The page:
Periodically one encounters the question of whether this or that topic or discipline is a science or not a science. This is a venerable problem that even has its own name (the demarcation problem) that I have written about extensively in the past (see my 2011 series of posts on the Logic of Science) and the consensus has been that it is impossible to specify both necessary and sufficient conditions that are necessary to do so. In most cases this inability to construct a strict demarcation rule does not really matter in any tangible way. After all, what does it matter what label you give something? But unfortunately it is the case that being considered ‘scientific’ adds a certain authority to statements, which is why people invoke it so frequently.
But even one can’t get complete demarcation criteria, one can usually specify just necessary conditions (such as being naturalistic, empirical, testable, predictive) that can at least identify what is not science if they do not meet those minimum criteria. It is just this question that is usually important anyway. So, we can say that creationism or intelligent design is not science while we cannot say that string theory is not science. In ambiguous cases, it is the collective judgment of the community of scientists that is the ultimate arbiter.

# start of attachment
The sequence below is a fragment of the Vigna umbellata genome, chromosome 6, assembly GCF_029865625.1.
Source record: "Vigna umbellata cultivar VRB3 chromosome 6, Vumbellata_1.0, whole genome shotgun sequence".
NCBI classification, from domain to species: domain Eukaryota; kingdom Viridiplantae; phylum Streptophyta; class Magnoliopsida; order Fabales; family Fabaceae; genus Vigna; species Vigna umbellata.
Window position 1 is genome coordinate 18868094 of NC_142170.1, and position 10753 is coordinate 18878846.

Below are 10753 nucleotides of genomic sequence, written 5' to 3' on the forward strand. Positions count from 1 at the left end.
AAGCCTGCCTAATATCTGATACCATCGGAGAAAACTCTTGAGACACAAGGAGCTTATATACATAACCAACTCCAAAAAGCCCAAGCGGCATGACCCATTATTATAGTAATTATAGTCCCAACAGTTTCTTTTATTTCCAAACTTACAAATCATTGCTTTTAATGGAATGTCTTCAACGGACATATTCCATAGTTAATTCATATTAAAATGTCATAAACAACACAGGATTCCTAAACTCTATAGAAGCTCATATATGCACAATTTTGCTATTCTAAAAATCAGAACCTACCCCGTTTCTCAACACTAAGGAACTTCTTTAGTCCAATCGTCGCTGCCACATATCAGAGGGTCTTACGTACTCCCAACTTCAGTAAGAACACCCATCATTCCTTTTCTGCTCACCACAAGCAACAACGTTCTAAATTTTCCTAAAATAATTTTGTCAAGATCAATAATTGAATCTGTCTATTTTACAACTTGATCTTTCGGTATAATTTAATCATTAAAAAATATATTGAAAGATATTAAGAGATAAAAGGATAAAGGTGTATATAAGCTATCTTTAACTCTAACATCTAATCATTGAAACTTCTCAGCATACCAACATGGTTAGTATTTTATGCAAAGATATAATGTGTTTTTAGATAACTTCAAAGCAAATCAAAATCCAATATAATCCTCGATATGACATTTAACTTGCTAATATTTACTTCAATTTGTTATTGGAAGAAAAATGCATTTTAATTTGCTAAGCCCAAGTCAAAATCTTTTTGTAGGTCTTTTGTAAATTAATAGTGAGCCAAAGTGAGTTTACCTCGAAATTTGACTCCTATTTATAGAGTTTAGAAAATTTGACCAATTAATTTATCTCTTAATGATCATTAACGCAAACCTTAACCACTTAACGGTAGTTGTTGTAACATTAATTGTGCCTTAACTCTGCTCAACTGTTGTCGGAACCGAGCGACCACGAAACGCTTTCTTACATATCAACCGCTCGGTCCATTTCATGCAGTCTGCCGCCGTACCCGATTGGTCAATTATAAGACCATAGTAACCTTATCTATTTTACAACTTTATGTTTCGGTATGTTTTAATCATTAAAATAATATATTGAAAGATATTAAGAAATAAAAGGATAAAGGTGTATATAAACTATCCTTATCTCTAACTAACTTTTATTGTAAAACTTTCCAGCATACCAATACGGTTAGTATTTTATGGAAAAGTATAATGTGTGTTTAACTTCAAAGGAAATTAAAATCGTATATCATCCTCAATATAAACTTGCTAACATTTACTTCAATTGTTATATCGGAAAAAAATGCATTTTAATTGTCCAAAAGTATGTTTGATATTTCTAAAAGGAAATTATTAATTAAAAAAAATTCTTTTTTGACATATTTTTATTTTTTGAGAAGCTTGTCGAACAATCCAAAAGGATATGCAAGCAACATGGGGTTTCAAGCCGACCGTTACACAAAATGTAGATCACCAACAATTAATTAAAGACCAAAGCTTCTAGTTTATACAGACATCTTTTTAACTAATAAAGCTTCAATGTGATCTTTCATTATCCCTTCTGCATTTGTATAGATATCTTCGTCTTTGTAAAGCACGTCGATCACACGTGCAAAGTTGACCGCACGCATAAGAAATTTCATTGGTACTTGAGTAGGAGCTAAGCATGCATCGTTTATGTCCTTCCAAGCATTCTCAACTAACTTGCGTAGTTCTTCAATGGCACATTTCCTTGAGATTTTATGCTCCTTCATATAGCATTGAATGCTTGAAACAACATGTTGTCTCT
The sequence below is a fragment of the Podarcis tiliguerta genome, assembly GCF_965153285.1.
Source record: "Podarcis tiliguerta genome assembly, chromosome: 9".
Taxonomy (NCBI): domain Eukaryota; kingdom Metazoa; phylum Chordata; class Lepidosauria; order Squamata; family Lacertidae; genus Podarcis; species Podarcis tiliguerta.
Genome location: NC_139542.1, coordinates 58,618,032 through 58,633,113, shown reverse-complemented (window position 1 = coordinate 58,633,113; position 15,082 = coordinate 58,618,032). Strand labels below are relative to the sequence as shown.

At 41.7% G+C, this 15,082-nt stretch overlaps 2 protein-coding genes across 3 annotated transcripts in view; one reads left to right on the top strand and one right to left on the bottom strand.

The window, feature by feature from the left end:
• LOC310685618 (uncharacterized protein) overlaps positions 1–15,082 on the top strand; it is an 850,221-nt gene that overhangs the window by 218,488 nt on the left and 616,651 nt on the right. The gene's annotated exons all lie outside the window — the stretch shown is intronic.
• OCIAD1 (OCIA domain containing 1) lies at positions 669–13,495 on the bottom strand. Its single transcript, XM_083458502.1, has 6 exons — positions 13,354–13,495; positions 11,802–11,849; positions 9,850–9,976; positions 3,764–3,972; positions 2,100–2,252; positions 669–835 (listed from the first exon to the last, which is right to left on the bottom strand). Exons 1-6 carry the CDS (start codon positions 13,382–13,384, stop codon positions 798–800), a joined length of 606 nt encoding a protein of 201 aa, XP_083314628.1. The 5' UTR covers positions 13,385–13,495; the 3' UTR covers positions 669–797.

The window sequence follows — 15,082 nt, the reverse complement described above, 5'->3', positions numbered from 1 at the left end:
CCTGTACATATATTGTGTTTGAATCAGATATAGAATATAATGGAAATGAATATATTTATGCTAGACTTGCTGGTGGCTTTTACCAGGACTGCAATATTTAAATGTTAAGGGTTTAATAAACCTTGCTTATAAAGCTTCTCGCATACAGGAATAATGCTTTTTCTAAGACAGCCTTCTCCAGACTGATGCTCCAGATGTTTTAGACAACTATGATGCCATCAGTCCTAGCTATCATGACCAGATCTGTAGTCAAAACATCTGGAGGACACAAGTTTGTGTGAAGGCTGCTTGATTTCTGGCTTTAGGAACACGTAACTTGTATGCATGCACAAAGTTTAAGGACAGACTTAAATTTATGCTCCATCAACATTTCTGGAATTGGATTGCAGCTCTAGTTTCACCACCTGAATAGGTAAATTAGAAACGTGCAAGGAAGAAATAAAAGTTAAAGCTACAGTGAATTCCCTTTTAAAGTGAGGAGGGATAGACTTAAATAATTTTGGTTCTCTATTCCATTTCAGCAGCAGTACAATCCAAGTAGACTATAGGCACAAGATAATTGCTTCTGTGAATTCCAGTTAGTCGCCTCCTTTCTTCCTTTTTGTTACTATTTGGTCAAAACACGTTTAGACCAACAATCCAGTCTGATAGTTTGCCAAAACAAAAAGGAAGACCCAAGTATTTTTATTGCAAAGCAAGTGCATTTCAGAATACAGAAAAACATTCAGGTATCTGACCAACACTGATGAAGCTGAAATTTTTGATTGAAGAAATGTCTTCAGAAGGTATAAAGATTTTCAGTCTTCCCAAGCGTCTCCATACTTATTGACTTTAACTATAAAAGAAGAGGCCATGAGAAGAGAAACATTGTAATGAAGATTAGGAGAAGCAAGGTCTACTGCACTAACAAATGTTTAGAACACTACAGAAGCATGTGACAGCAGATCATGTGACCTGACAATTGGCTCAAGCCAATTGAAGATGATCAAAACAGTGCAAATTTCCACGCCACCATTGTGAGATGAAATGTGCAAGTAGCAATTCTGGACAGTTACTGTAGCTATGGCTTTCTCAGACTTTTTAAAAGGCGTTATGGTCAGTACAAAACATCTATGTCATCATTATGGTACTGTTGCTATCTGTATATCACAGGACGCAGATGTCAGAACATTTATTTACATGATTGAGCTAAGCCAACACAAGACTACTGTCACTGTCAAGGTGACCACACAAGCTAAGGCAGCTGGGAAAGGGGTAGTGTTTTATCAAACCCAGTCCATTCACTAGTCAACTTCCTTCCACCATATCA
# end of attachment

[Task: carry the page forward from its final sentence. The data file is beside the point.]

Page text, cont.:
It is similar to art. I would argue that it is impossible to create demarcation criteria that determine what is art and what is not art, but we leave it up to the experts in the artistic community to make the final judgment, even if we may not agree with some of their conclusions.
Jon Brock argues that it is important that psychology be considered a science, while neuroskeptic says that asking “Is psychology science?” is to ask the wrong question and the problem is that scientific knowledge is being conflated with true knowledge, an idea that can be traced back to Aristotle.
I feel that while we cannot say that psychology is not a science, we cannot say that it is a science either. But as far as I can see, nothing really hinges on how one answers that question except for bureaucratic purposes in universities and funding agencies who need to know which box to put it in.